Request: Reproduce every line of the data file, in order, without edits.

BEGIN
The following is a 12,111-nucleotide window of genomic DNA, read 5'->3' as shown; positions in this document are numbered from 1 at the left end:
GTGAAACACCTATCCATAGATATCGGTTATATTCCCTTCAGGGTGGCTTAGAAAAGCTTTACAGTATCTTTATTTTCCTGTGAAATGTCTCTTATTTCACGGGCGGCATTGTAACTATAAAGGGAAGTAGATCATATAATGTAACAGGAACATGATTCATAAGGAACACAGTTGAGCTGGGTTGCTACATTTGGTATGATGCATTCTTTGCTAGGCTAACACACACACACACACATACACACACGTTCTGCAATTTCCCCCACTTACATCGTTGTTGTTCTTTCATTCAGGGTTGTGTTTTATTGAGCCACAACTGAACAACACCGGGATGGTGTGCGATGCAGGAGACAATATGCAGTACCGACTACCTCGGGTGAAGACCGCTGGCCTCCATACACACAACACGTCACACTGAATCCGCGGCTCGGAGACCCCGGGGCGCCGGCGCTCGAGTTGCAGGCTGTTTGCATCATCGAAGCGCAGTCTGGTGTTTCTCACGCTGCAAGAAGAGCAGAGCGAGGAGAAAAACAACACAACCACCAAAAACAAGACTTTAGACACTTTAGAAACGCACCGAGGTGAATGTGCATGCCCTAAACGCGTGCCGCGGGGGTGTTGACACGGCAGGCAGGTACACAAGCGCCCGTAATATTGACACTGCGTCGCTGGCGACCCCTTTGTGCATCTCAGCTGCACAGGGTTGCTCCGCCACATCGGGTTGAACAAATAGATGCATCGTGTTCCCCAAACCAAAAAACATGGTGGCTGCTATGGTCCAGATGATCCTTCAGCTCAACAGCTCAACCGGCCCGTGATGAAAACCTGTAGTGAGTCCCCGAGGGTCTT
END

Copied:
The following is a 12,111-nucleotide window of genomic DNA, read 5'->3' as shown; positions in this document are numbered from 1 at the left end:
GTGAAACACCTATCCATAGATATCGGTTATATTCCCTTCAGGGTGGCTTAGAAAAGCTTTACAGTATCTTTATTTTCCTGTGAAATGTCTCTTATTTCACGGGCGGCATTGTAACTATAAAGGGAAGTAGATCATATAATGTAACAGGAACATGATTCATAAGGAACACAGTTGAGCTGGGTTGCTACATTTGGTATGATGCATTCTTTGCTAGGCTAACACACACACACACACATACACACACGTTCTGCAATTTCCCCCACTTACATCGTTGTTGTTCTTTCATTCAGGGTTGTGTTTTATTGAGCCACAACTGAACAACACCGGGATGGTGTGCGATGCAGGAGACAATATGCAGTACCGACTACCTCGGGTGAAGACCGCTGGCCTCCATACACACAACACGTCACACTGAATCCGCGGCTCGGAGACCCCGGGGCGCCGGCGCTCGAGTTGCAGGCTGTTTGCATCATCGAAGCGCAGTCTGGTGTTTCTCACGCTGCAAGAAGAGCAGAGCGAGGAGAAAAACAACACAACCACCAAAAACAAGACTTTAGACACTTTAGAAACGCACCGAGGTGAATGTGCATGCCCTAAACGCGTGCCGCGGGGGTGTTGACACGGCAGGCAGGTACACAAGCGCCCGTAATATTGACACTGCGTCGCTGGCGACCCCTTTGTGCATCTCAGCTGCACAGGGTTGCTCCGCCACATCGGGTTGAACAAATAGATGCATCGTGTTCCCCAAACCAAAAAACATGGTGGCTGCTATGGTCCAGATGATCCTTCAGCTCAACAGCTCAACCGGCCCGTGATGAAAACCTGTAGTGAGTCCCCGAGGGTCTT